CBD tea makes inroads into wellness industry
Cannabidiol, an active ingredient naturally derived from the hemp plant, is being paired with the ubiquitous brew to maximise health benefits.
The sip of comfort has now become the libation of good health.
The main draw is that cannabidiol or CBD, a chemical compound found in the Cannabis sativa plant, has several health benefits, which the wellness industry is now warming up to.
It helps in reducing inflammation, fights insomnia and aids in recovery from chronic pain.
“CBD works wonders on hormonal fluctuations in addition to promoting heart health, lowering blood sugar levels, and managing neurological disorders. Also, a few studies have shown that CBD prevents the growth of cancer cells,” says Mamta Dagar, a Delhi-based nutritionist, fitness and lifestyle coach.
CBD has been around for centuries but has largely lurked in the background. Realising the potential of this underdog, the tea market has now begun to leverage its advantages.
“Regulations have changed. CBD is now legalised, and therefore, is being produced on a large scale. Once production of anything increases, it begins to trickle into markets. Adding to this, the acceptance of cannabis in medical supplements in India has resulted in CBD becoming the fastest-growing industry in 2019. That’s why researchers began looking for its health rewards and found plenty, making way for the tea industry to tap on its virtues,” says Dagar.
When the compound meets the existing properties of tea, its potency doubles.
“We already know that polyphenols found in tea are rich in antioxidants and aid in the recovery from chronic diseases. When CBD, with all its virtues, is added to it, the brew becomes a bullet of good health,” says Aditi Sharma, Dietician, Columbia Asia hospital, Ghaziabad.
CBD is fast becoming a household name with people using it to treat nausea, headaches and sore stomach by combining it with peppermint or ginger.
Other ways in which one can enhance results is by supplementing it through skin creams, oil droplets, in edibles, and vaping.
There are three popular types of extraction methods: Solvent Extraction, which involves isolating cannabinoids from hemp.
This is done by dissolving it into a solvent. The other is a method called Decarboxylation, in which heat is applied to the plant to remove the carboxyl ring from the raw cannabinoids.
Finally, Broad-spectrum distillate in which all the original cannabinoids are retained but the winterisation process it is put through gets rid of THC, a psychoactive constituent of cannabis.
There are multiple ways to infuse CBD in tea, but it largely depends on personal choices. Most people around the world add a few drops of CBD to their tea just before drinking it.
“This is also the easiest way to consume it with tea as it doesn’t need any special products. You can brew your tea and get a bottle of CBD from its hemp in and you’re good to go.
"However, one must note that CBD drops are oil-based and they don’t mix well with water. There are also water-soluble formulations of teas available online where you can get pre-infused tea packs. These will soon be available in India as well,” says Anamika Singh, Founder Director, Anandini Himalaya Tea Pvt Ltd, who extends hemp tea as part of their latest range of wellness teas, perfect to boost immunity.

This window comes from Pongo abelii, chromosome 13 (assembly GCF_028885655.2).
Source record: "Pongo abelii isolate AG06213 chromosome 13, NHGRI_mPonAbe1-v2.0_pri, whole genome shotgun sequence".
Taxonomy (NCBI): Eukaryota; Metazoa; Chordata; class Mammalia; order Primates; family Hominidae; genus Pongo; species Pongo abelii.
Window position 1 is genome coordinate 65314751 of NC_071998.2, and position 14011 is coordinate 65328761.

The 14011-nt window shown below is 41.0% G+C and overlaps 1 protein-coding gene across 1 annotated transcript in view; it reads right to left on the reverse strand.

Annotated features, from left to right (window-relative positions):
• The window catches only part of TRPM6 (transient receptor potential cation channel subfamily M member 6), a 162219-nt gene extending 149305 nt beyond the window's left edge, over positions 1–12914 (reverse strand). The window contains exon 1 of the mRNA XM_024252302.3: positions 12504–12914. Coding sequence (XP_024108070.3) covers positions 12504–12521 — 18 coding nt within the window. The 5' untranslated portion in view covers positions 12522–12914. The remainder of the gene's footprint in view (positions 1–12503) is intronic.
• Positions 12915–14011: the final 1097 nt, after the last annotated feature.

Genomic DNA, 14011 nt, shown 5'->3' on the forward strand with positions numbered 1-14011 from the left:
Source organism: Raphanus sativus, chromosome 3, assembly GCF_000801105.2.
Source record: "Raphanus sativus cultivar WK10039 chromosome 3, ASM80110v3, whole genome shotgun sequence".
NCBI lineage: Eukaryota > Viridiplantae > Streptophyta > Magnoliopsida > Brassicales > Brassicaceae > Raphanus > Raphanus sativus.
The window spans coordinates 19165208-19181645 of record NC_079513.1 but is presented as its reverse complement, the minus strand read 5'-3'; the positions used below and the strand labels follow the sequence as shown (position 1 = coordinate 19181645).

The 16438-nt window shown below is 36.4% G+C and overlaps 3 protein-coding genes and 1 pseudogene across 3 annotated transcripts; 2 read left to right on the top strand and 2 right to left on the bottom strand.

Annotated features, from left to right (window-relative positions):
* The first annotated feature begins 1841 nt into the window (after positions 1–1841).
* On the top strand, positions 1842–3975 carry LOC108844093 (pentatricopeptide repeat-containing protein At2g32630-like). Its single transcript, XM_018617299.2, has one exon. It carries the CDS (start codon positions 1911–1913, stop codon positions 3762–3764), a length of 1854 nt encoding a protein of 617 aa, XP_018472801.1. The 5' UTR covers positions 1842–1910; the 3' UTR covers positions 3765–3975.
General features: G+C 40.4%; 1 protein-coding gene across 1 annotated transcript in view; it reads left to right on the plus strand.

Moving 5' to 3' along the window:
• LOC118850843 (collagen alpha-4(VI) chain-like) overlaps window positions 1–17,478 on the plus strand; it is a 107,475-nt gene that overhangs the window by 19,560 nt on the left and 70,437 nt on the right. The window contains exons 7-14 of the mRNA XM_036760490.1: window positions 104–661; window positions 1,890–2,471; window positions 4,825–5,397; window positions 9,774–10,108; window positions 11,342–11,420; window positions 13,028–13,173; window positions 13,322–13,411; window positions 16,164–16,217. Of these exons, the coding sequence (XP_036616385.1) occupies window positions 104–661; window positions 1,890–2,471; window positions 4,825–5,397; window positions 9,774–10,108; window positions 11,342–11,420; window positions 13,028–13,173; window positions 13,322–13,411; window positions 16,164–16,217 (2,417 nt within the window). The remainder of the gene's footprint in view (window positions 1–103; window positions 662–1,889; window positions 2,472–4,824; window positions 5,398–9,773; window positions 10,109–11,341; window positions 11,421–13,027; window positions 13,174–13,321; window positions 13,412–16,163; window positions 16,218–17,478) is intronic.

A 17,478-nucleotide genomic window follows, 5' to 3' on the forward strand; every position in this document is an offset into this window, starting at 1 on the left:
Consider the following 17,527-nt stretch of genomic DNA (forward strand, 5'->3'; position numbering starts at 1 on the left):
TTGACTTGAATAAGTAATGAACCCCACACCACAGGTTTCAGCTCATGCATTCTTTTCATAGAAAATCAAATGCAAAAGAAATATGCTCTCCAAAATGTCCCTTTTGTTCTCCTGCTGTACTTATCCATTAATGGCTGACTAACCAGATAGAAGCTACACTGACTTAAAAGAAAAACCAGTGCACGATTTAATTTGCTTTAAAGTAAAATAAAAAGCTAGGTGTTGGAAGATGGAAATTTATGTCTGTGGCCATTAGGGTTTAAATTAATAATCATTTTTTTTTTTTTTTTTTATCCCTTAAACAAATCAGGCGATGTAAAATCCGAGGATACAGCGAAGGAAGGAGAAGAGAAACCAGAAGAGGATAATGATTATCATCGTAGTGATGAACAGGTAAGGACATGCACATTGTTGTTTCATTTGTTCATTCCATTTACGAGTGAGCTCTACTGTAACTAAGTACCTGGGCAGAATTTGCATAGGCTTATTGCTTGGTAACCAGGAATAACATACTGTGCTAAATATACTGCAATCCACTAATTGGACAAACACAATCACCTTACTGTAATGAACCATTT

Srijan Sharma, co-founder of Its Hemp who has been working extensively with CBD for the past few months, says “The ideal dosage of CBD varies from user to user. Some may need a higher dosage close to (70-100mg/day) and others may be able to feel effects in low dosages (20-30mg/day). Most CBD users begin with a moderate dosage of 35-48mg/day.”
Proceed with caution
We must look at CBD as a wellness product and not a cure, says Singh. “CBD right now has a lot of limelight around the world. Even though most of it is well deserved, we must be cautious of people claiming its magical effects. There is still a lot of research that needs to be done on what it can help with and what it may not be as useful against,” she says.
Most people don’t have an adverse reaction to CBD; however, some may experience allergies, drowsiness, diarrhoea and tiredness.
It can also interfere with certain medications, according to Himanshi Sharma, dietician, Indian Spinal Injuries Centre, Delhi.
“Changes in mood are not uncommon. In extreme cases, it can lead to liver failure and other serious repercussions. It’s best to consult a doctor before, while also informing if you’re on anti-depressants or heart medications,” says Sharma.
The process of acquiring and making CBD tea is not simple. It needs to be water-soluble and only good quality can ensure that. This is hugely dependent on extraction methods.
The high price is a deterrent for many people to try out the product. There is also little branding, so to speak, triggered by the lack of credible knowledge sources.
Government-approved certification can help but is a grey area at the moment. Proper labelling will reassure the buyer further. It’s come this far. Seems like it’s here to stay.
One Love Tea
The Brothers Apothecary
The biggest roadblock in the path of the CBD tea market today is the misconception that CBD is marijuana. It’s not.
The former is an ingredient in cannabis or marijuana, derived from the Cannabis sativa. ‘CBD can be extracted from hemp or marijuana.
Hemp plants are cannabis plants that contain less than 0.3 percent THC, while marijuana plants are cannabis plants that contain higher concentrations of THC.
CBD is sold in the form of gels, gummies, oils, supplements, extracts, and more, according to a Healthline report.